The Trump administration intervened in the case on Phillips' behalf, and Attorney General Jeff Sessions praised the decision. "The First Amendment prohibits governments from discriminating against citizens on the basis of religious beliefs. The Supreme Court rightly concluded that the Colorado Civil Rights Commission failed to show tolerance and respect for Mr. Phillips' religious beliefs," Sessions said.

President Donald Trump was unusually vague about the decision, simply tweeting, "Big Supreme Court ruling for Baker just out!" - more than 11 hours later.

Kristen Waggoner, the Alliance Defending Freedom senior counsel who argued Phillips' case, said the court was right to condemn the commission's open antagonism toward Phillips' religious beliefs about marriage.

Waggoner said Phillips is willing to sell ready-made products to anyone who enters his store. But, "he simply declines to express messages or celebrate events that violate his deeply held beliefs," she said.

Phillips was at his shop Monday morning, where he was busy answering the phone and getting congratulations from his supporters in person, including his pastor. One woman brought him balloons and others hugged him.

The American Civil Liberties Union, which represented the couple in its legal fight, said it was pleased the court did not endorse a broad religion-based exemption from anti-discrimination laws.

"We read this decision as a reaffirmation of the court's longstanding commitment to civil rights protections and the reality that the states have the power to protect everyone in America from discrimination, including lesbian, gay, bisexual and transgender people," said James Esseks, director of the ACLU LGBT & HIV Project.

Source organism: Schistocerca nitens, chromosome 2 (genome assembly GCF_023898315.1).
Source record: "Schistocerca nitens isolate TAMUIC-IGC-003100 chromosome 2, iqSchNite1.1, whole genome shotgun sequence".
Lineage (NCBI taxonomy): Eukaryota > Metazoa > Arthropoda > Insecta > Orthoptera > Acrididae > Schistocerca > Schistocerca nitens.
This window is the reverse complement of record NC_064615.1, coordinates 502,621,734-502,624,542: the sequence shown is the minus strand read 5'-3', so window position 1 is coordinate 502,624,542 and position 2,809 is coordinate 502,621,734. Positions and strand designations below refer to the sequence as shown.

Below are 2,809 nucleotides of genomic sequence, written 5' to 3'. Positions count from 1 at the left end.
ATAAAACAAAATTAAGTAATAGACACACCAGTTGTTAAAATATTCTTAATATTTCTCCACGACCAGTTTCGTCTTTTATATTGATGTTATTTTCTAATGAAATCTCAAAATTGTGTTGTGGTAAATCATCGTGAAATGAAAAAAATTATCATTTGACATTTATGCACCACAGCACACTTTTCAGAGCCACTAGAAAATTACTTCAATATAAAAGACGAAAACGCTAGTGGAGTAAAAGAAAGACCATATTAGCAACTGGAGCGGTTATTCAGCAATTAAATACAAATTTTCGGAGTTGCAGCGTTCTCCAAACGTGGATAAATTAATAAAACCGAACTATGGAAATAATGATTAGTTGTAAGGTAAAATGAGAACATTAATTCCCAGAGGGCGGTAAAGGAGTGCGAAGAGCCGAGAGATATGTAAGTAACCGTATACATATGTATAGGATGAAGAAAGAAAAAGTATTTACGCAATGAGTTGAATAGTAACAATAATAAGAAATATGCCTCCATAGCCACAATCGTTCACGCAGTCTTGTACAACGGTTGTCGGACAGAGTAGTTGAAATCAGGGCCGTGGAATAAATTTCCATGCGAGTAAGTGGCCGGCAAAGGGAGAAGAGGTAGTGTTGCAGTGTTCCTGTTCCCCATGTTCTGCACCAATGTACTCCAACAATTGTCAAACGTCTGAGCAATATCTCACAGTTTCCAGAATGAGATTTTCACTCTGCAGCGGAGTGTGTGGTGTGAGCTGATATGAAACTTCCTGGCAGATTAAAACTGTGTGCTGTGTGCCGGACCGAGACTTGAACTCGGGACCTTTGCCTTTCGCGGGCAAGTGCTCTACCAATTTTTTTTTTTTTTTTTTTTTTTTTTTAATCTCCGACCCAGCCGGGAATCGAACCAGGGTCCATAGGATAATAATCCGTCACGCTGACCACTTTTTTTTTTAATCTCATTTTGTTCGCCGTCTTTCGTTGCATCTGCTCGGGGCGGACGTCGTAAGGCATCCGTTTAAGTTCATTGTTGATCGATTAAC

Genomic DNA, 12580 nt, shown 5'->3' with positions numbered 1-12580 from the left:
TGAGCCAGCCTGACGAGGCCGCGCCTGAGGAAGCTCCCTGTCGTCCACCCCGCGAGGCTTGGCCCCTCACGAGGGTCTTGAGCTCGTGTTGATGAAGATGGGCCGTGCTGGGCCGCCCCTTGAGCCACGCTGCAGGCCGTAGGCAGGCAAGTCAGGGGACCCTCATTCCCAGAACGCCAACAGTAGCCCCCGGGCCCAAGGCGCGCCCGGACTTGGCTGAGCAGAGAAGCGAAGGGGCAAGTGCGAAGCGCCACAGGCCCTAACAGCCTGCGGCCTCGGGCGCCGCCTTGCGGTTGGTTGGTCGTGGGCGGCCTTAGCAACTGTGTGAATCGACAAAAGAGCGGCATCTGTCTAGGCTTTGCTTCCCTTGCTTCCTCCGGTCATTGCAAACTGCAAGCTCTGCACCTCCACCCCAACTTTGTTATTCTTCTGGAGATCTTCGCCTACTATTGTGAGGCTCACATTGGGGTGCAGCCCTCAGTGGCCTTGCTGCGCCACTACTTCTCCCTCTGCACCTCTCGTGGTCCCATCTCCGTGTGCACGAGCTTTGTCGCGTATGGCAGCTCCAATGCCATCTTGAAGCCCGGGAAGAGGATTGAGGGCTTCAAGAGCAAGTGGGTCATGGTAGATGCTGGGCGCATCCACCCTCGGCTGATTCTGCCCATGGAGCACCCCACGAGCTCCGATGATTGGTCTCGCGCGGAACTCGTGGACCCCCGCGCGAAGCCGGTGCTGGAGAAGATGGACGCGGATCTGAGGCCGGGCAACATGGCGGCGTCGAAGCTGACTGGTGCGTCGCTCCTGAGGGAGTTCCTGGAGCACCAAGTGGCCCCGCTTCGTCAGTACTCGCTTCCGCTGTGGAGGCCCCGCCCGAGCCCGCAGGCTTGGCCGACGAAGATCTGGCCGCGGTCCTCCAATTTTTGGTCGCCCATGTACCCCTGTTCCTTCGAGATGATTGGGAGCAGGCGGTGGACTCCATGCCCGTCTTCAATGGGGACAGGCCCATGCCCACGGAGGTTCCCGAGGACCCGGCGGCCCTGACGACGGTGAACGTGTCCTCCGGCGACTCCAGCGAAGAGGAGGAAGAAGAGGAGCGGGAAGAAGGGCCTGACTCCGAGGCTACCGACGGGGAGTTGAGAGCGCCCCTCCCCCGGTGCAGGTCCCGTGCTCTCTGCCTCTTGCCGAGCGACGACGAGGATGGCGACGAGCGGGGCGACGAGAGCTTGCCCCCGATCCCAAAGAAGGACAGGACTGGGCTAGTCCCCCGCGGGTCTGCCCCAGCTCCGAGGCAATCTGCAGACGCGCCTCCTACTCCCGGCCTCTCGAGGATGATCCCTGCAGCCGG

Waggoner and Esseks disagreed about the ruling's effect on Phillips' wedding cake business. Waggoner said her client can resume his refusal to make cakes for same-sex marriages without fear of a new legal fight. But Esseks said that if another same-sex couple were to ask Phillips for a wedding cake, "I see no reason in this opinion that Masterpiece Cakeshop is free to turn them away."

Craig, one of the plaintiffs, said Monday night he will continue to fight against discrimination. He told supporters during a rally at the Colorado Capitol that he and his partner brought the case "because no one should have to face the shame, embarrassment and humiliation of being told 'we don't serve your kind here.'"

Several other legal disputes are pending over wedding services, similar to the Phillips case. In addition to florists, video producers and graphic artists are among business owners who say they oppose same-sex marriage on religious grounds and don't want to participate in same-sex weddings.

Barronelle Stutzman, a florist in Richland, Washington, has appealed a state Supreme Court ruling that found she violated state law for refusing to provide the wedding flowers for two men who were about to be married.

The justices could decide what to do with that appeal by the end of June.


Associated Press writers P. Solomon Banda, Nicholas Riccardi and Thomas Peipert contributed to this report from Denver.


LAKEWOOD, Colo. (AP) - Jack Phillips seems like an unlikely U.S. Supreme Court plaintiff.

The 62-year-old has quietly run his Masterpiece Cakeshop from a strip mall in suburban Denver for a quarter of a century.